9:30 Club presents at U Street Music Hall - Early Show
1115 U Street NW
Washington, DC, 20009
“What I want to do now is do more of the variety of things I like to do and I want to have more focus on the songwriting aspect,” Robert DeLong says. On the Long Way Down EP, DeLong’s first new music since 2013’s critically praised breakthrough debut, Just Movement, DeLong shows both his diversity and maturity.
From the high-energy intro of the opening title track, which segues into “Acid Rain,” a quirky synth-driven tune, to the funky keys of “Feels Like” and the blend of downtempo and Steely Dan-esque pop of the closing “Isabel St.,” DeLong displays a wide range of styles and influences.
For all the diversity wrapped in unique sounds and styling beats, these four tunes are traditionally written tunes according to DeLong. “Each of those songs are kind of weirdly dressed pop songs,” he says. “They’re more standard format than some of the songs on Just Movement, and that’s something I’ve always liked.”
Just as he did on the superb Just Movement, where he combined what he describes as “rave-tastic” beats with thoughtful and universal lyrics, DeLong showcases his literate skills right from the outset. The EP opens with DeLong singing in the title track, “I’ve been fucking around while you’ve been saving the world. I’ve been out of my mind, I’ve been dreaming things and seeing things. I’ve been smoking the poison, you’ve been slinging your antidote.”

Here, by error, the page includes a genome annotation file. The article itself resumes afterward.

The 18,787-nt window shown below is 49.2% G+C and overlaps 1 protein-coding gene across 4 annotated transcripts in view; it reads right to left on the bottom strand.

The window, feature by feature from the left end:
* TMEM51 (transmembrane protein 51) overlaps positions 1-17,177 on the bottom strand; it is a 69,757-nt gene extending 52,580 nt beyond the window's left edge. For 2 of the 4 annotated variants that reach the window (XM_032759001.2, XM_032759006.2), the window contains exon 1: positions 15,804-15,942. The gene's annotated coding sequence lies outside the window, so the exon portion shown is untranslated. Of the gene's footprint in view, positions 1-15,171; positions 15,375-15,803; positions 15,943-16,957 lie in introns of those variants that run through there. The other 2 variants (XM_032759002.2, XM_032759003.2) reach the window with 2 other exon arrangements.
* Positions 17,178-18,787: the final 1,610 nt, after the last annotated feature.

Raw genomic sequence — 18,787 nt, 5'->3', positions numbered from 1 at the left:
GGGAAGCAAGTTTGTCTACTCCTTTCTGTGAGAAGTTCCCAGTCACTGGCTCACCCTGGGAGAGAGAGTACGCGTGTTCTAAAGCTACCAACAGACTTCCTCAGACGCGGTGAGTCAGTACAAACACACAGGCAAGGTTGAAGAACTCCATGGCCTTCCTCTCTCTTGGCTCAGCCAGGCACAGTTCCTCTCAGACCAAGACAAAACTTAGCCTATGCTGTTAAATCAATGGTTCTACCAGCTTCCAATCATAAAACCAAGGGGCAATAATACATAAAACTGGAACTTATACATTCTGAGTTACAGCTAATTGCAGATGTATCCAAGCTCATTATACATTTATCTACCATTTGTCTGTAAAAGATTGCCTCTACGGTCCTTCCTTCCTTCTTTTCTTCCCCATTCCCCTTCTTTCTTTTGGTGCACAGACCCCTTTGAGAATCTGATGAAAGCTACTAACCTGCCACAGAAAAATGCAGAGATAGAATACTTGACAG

While a number of artists in recent years have mixed electronic sensibilities and heavy beats with singer/songwriter tendencies, few, if any, have done it with the deft touch of DeLong, who sings in “Feels Like, “We’re just trapped, like we’re living in a snow globe.”
Delong is an artist who cemented his rising star status in 2013 with a slew of big-name festival appearances, including Coachella, Lollapalooza and a star-making turn at Made In America in Philadelphia. He delivered another strong set in the midst of Times Square at the CBGB Festival that showcased an outstanding live show. It is growing more impressive with expanding production and visuals to match the one of a kind stage presence, where he mixes his homemade instrumentation that includes video game controllers and monster drum solos from his background in jazz.